Tax Credits That Can Offset the Cost of Higher Education


By Jim Gilboy

It is the time of year when many high school seniors are getting accepted to colleges. It is an exciting time for students and their families, but the cost of higher education can keep parents up late at night. Remember that there are two higher education credits that could help parents offset some of the costs when filing their 2011 or 2012 returns: the American Opportunity (modified Hope) Credit and the Lifetime Learning Credit. Parents should use the Form 8863 to claim the credits. The credits are not permitted to be claimed by more than one taxpayer in the same year (either the parent or the child takes the credit, not both). Also, the credits cannot be claimed using the same expense for which another tax benefit is also received (the same expenses cannot qualify for two different credits).

The American Opportunity Credit is a credit for 2011 and 2012 years. The credit amount is the sum of 100% of the first $2,000 of qualified tuition and related expenses plus 25% of the next $2,000 of qualified tuition and related expenses, for a total maximum credit of $2,500 per eligible student per year. The credit is available for the first four years of a student's post-secondary education. Up to 40% of the credit amount is refundable should the taxpayer's tax liability be insufficient to offset the nonrefundable credit amount. The credit amount phases out ratably for taxpayers with modified AGI between $80,000 and $90,000 ($160,000 and $180,000 for joint filers).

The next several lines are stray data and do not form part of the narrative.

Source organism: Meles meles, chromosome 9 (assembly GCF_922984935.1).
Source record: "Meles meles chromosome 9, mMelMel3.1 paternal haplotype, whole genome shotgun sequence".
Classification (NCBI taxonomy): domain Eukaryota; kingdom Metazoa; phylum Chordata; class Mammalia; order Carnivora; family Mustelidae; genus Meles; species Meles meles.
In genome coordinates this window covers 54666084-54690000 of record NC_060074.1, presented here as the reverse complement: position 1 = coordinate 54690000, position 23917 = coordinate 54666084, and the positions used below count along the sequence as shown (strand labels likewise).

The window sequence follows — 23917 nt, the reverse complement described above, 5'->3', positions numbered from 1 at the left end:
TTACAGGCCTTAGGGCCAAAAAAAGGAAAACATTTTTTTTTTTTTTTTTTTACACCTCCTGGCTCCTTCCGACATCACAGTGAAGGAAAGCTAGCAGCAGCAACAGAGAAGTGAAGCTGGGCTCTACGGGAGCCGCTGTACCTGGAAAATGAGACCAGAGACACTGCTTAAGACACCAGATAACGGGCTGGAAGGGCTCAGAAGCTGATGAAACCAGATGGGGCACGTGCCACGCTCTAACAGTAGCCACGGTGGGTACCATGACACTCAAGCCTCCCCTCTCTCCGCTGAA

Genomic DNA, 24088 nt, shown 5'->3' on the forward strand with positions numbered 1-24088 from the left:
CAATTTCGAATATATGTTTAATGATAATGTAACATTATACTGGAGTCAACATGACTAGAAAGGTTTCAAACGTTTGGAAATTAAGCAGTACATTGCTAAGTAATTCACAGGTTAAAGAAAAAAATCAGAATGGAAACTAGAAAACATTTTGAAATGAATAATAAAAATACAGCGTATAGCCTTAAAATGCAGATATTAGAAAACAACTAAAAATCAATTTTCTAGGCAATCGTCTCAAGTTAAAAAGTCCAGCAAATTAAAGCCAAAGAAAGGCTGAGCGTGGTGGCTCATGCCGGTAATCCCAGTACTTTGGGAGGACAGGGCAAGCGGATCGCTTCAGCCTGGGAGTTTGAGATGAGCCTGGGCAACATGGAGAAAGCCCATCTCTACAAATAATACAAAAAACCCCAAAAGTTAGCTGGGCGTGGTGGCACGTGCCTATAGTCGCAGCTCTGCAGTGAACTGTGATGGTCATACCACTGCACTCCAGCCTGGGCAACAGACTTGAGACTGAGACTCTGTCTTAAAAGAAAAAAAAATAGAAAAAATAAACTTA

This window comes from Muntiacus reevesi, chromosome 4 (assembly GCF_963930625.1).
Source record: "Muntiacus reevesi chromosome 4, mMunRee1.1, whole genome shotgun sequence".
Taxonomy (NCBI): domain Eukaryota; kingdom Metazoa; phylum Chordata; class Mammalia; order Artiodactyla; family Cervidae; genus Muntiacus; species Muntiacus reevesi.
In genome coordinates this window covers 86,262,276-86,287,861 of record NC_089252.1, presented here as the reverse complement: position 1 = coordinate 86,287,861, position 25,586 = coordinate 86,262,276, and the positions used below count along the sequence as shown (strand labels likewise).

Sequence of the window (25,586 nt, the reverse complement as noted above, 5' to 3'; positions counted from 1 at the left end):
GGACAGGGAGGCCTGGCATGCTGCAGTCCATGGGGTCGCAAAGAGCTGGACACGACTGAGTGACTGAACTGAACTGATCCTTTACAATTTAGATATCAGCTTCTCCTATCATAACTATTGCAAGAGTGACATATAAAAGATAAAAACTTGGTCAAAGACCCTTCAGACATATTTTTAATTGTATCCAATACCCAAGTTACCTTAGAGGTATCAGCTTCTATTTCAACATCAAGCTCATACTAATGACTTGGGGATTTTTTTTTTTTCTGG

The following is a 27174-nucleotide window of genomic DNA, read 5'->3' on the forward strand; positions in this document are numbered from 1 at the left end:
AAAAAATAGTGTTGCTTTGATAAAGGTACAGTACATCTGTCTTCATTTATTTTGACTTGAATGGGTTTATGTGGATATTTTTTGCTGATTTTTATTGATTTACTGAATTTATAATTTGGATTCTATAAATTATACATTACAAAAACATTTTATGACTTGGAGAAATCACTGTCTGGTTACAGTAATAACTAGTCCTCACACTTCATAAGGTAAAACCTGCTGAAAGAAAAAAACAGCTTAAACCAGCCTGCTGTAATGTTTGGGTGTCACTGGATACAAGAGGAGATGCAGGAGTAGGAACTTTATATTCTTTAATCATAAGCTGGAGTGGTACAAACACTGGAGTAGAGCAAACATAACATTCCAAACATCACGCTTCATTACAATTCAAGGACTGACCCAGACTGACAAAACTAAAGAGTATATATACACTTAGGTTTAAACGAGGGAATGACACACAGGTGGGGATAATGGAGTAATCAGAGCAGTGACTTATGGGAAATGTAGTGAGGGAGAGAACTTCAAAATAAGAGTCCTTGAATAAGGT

The Lifetime Learning Credit is equal to 20% of the amount of qualified tuition expenses paid on the first $10,000 of tuition. A student is eligible for the lifetime learning credit if the student is enrolled in one or more courses at a qualified educational institution. The allowable amount of the lifetime learning credit is reduced for taxpayers who have modified AGI above certain amounts. The phase-out of the credits begins for single taxpayers in 2011 when modified AGI reaches $51,000 ($52,000 in 2012) and completely phases out when modified AGI reaches $61,000 ($62,000 in 2012). For joint filers, the phase-out range is $102,000 to $122,000 in 2011 ($104,000 to $124,000 in 2012).

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This advice is not intended or written to be used for, and it cannot be used for, the purpose of avoiding any federal tax penalties that may be imposed, or for promoting, marketing or recommending to another person, any tax related matter.

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